For example, a stream of temperature data in degrees Fahrenheit may be generated by taking another data stream which receives temperature measurements in degrees Celsius from a sensor and applying a mathematical transformation to this stream, or a stream of energy use data from an energy sensor might be multiplied by another stream containing real-time energy pricing information (cents per kilowatt-hour) derived from an RSS feed, allowing an accurate measurement of accumulated energy cost.

GroveStreams provides for the easy aggregation of large numbers of different data streams, and customisable drag-and-drop HTML dashboarding for flexible, customisable dashboarding and visualisation of your data streams, along with live charts and grids which can be embedded within external Web pages, allowing embedding of data displays within external web pages – although they are still served from the GroveStreams cloud infrastructure.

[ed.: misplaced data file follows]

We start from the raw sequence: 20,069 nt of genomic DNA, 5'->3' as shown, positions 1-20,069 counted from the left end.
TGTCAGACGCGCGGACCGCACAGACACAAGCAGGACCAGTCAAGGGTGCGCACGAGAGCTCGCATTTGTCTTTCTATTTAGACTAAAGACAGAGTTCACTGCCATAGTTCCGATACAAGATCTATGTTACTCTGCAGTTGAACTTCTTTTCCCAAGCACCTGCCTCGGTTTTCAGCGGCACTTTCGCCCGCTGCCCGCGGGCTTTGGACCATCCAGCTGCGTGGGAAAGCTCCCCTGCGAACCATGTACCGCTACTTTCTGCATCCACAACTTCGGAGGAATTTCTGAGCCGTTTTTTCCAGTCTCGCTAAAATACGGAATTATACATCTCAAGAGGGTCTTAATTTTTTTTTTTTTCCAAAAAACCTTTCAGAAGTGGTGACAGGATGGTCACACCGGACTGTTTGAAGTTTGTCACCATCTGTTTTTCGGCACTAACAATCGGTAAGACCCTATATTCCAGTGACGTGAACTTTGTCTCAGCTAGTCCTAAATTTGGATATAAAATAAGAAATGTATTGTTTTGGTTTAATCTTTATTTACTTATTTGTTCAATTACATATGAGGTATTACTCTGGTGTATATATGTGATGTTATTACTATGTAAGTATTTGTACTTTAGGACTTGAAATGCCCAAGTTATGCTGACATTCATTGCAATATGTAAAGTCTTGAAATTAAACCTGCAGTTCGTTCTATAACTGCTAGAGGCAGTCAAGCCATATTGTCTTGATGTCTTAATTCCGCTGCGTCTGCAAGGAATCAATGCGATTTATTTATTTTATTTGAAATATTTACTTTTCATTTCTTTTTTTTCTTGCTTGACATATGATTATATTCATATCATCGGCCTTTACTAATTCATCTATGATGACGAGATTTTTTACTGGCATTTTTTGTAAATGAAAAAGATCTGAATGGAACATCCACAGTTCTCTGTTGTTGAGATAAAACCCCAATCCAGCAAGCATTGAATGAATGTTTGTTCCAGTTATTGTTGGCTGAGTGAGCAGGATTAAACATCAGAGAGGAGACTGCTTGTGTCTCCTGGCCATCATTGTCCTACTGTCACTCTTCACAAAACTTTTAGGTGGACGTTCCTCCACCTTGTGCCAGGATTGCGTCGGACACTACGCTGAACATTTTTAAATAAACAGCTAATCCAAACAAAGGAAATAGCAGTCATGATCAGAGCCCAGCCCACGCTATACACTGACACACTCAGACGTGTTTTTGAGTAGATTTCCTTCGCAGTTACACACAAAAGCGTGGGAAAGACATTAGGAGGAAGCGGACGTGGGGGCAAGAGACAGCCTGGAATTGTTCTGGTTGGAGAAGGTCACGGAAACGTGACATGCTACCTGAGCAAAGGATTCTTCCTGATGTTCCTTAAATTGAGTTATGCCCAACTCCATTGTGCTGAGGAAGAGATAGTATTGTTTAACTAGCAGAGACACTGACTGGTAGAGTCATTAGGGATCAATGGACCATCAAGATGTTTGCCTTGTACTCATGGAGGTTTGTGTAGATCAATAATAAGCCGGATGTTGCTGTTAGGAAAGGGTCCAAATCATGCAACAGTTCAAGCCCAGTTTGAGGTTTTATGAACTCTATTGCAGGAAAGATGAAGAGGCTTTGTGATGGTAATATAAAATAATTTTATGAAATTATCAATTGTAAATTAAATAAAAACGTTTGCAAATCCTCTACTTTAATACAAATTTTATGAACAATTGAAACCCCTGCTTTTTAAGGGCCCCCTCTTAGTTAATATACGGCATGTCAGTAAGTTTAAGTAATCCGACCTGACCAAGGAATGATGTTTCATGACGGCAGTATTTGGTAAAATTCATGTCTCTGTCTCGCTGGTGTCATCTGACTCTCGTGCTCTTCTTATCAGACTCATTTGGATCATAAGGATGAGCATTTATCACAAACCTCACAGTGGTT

New components and streams can register themselves automatically and appear in existing dashboards and aggregation analytics as they upload their initial feed data, minimising the need for difficult configuration of new components and streams to connect them into existing dashboards or analytics.

All components and streams provide their own RSS feeds, and RSS feeds can be added to your custom dashboards for viewing within the dashboards. It is also possible to configure sensor-driven, data-driven event monitoring with customisable HTTP call, email or SMS notifications – in response to sensor readings and data values, or in response to time-series trends and statistics derived from your data.

GroveStreams also provides Maps functionality, allowing you to spatially map your data from networks of devices that are equipped with GPS or other capability for location awareness. Distances between devices, speeds, and locations can be tracked and mapped, as well as being subject to all the processing techniques applicable to other data streams. And by providing user role-based security, with public/private web UI settings, you can make your organisation accessible to only your users or also to anonymous guest users, with the ability to set guest access rights to control the way that public users work with your data.